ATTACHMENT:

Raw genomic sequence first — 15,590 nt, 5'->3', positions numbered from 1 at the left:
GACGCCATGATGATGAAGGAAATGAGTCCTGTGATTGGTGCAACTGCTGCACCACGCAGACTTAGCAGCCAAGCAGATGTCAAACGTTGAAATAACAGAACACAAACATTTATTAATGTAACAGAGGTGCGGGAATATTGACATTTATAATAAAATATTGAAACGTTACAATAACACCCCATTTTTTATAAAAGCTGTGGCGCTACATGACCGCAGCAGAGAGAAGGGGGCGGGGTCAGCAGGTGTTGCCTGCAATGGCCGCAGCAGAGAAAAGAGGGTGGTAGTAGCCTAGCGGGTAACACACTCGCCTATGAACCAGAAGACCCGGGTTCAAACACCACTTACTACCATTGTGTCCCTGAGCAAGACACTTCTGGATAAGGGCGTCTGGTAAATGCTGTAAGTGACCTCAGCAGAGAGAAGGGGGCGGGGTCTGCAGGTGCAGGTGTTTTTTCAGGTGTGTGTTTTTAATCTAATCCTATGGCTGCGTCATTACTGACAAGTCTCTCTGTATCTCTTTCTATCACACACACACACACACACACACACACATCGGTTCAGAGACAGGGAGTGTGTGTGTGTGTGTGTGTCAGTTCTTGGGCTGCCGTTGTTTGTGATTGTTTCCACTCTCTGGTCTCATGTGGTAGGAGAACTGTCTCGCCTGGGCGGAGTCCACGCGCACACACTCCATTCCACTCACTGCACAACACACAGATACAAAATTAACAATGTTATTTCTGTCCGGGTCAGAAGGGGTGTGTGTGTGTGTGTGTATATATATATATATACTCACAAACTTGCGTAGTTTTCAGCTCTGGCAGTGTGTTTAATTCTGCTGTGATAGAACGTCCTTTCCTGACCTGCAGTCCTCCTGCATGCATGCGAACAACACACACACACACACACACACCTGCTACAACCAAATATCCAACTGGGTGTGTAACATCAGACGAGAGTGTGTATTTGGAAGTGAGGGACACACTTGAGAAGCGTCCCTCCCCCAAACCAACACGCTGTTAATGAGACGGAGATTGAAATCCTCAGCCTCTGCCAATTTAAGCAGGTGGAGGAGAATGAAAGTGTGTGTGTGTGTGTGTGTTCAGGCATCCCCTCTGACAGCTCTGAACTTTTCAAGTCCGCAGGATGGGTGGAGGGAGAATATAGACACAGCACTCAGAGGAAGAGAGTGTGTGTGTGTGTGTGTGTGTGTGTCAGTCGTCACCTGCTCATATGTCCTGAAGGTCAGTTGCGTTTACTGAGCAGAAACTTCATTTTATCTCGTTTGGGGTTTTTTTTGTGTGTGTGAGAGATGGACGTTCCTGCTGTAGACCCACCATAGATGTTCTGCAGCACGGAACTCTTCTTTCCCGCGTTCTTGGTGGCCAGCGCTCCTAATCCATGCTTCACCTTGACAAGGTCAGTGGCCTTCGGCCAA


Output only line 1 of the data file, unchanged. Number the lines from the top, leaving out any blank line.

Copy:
Raw genomic sequence first — 15,590 nt, 5'->3', positions numbered from 1 at the left: